BREAKING AMAZON NEWS: Amazon this week announced one of the biggest strategy shifts in the history of its independent vendor partnership program. Amazon plans to lower COGS and operational complexity by gearing its wholesale supply strategy towards partnerships larger enterprise companies like Proctor and Gamble and Sony and more direct relationships with manufacturers, versus purchasing from many smaller suppliers. While Amazon has stated that it reviews relationships individually and will not be culling independent vendors en masse, it is generally anticipated that suppliers with less than $10 million in product sales on Amazon will be cut from the e-commerce giant’s wholesale list. This announcement follows concerns which arose as recently as March, when Amazon temporarily paused purchases under claims of checking for counterfeit items.
One of the most challenging aspects of this new strategy will be the short notice that Amazon provides to suppliers before it stops purchases—meaning this change has the potential to critically hurt holiday shopping season sales if left mismanaged.
Existing vendors now face difficult stock decisions based on this limited information at a time when historically many look to boost stock levels ahead of the all-important holiday shopping seasons. Experts warn that without a multi-channel sales strategy, vendors may be left holding stock and scrambling towards annual targets in a ‘worst case’ scenario.
In digital marketing news, Google will index all new websites using mobile-first methods beginning July 1, 2019. Websites launched or indexing after July 1 must be fluidly navigable on mobile in order to rank well, meaning webmasters should prioritize how pages render on mobile phones versus desktop. Existing sites which have not yet migrated to mobile-first indexing will remain indexed desktop-first, while sites which have already moved to mobile-first (over 50% of sites indexed by Google) will continue to be weighted on mobile performance.
The PaaS world this week saw CrowdStrike, a leading cloud-native endpoint protection platform, set the terms for its Nasdaq IPO to sell 18 million shares at a PPS of $19 – $23. Taken at the midpoint of this range, CrowdStrike would raise $378 million listing at a $4 billion valuation. As the second cybersecurity IPO in 2019, CrowdStrike follows a path laid by Zscaler, Carbon Black and Tenable in 2018, pointing to the continuing strength of the industry.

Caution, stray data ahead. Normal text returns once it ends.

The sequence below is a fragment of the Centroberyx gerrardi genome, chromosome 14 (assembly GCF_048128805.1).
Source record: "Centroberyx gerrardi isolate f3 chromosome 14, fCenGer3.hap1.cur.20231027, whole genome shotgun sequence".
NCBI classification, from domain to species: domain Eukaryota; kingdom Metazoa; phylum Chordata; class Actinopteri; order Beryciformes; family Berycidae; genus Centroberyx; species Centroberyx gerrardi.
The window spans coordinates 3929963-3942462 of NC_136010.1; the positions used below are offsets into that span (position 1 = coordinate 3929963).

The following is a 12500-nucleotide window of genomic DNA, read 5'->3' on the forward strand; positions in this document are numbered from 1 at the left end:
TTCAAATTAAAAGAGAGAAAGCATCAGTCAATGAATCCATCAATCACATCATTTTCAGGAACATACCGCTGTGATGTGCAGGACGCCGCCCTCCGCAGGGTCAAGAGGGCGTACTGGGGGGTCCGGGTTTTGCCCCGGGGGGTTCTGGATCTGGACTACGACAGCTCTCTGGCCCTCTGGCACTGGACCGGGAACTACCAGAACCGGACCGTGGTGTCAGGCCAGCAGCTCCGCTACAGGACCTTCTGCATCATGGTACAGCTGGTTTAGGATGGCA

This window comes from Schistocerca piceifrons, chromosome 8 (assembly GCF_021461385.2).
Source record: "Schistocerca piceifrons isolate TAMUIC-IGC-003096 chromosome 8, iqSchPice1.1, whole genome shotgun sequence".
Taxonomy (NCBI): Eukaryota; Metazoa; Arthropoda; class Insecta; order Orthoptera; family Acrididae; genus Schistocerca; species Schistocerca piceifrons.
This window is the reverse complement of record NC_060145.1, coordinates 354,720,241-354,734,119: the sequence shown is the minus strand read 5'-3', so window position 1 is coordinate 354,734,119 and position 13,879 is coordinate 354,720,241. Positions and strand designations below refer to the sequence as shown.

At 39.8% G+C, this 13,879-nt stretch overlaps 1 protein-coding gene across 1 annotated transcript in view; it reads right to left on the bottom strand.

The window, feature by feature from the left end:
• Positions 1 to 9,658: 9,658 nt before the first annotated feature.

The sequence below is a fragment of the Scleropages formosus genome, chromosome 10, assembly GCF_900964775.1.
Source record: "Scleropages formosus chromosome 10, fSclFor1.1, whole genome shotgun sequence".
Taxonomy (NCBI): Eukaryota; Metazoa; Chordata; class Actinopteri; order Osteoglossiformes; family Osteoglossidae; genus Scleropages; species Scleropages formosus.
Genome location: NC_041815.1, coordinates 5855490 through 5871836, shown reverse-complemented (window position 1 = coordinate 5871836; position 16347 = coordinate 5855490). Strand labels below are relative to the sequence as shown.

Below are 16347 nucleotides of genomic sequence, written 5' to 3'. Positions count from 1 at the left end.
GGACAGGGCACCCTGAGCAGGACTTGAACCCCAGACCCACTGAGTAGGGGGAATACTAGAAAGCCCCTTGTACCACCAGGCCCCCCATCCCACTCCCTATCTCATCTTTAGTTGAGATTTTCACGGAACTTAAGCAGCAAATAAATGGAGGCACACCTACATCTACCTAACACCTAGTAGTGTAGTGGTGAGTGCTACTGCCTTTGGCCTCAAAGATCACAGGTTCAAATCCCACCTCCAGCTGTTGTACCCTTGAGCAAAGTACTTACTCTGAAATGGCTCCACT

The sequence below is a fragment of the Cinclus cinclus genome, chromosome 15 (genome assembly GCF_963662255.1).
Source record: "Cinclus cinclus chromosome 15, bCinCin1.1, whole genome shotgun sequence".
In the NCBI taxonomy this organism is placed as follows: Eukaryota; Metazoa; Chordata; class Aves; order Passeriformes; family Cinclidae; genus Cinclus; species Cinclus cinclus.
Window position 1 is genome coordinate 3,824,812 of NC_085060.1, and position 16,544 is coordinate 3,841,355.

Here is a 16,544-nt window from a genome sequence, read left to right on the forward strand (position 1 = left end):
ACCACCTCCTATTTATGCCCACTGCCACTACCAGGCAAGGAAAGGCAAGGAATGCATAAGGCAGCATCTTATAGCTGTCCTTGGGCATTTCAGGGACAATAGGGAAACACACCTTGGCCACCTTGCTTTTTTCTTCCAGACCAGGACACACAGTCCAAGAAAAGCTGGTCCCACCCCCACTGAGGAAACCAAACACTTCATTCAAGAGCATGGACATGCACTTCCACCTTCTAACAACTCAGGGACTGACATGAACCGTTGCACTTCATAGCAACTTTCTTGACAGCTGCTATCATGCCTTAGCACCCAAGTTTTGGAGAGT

In new listings, FE is pleased to present a very well-known Nationwide Property Rental Platform business at the $1.74M price point. The platform boasts a market leading brand in a rapidly-growing space, 13 years of operational history, revenue expansion at a c.18.4% CAGR over the 2014 to 2018 period, lucrative partnerships with national sporting bodies, a clear value proposition with a 95% customer satisfaction rating and highly capable and autonomous team staying on post-sale. If you are interested in this business, please follow the link to request a prospectus.
In events news, we are looking forward to sponsoring SaaStock East Coast next week as they gather SaaS founders, executives and investors on June 4-5 to share what they have learned about growing and scaling their SaaS. Founder Thomas Smale will be heading to SaaSociety before the main event in a mastermind with fellow founders and experts in the industry, but make sure to set up a meeting if you will be in attendance!
Continue reading below for more on Amazon’s vendor strategy shift, Google’s mobile-first indexing for new sites and CrowdStrike’s IPO terms.
- Robust and scalable business model with well-developed partnerships, helping generate c.$43.7M in revenues in L5Y
- Strong business fundamentals with impressive revenue CAGR of c.30.4% for 2014-2018
- Wide-market acceptance with a 97% positive seller feedback on tens of thousands of reviews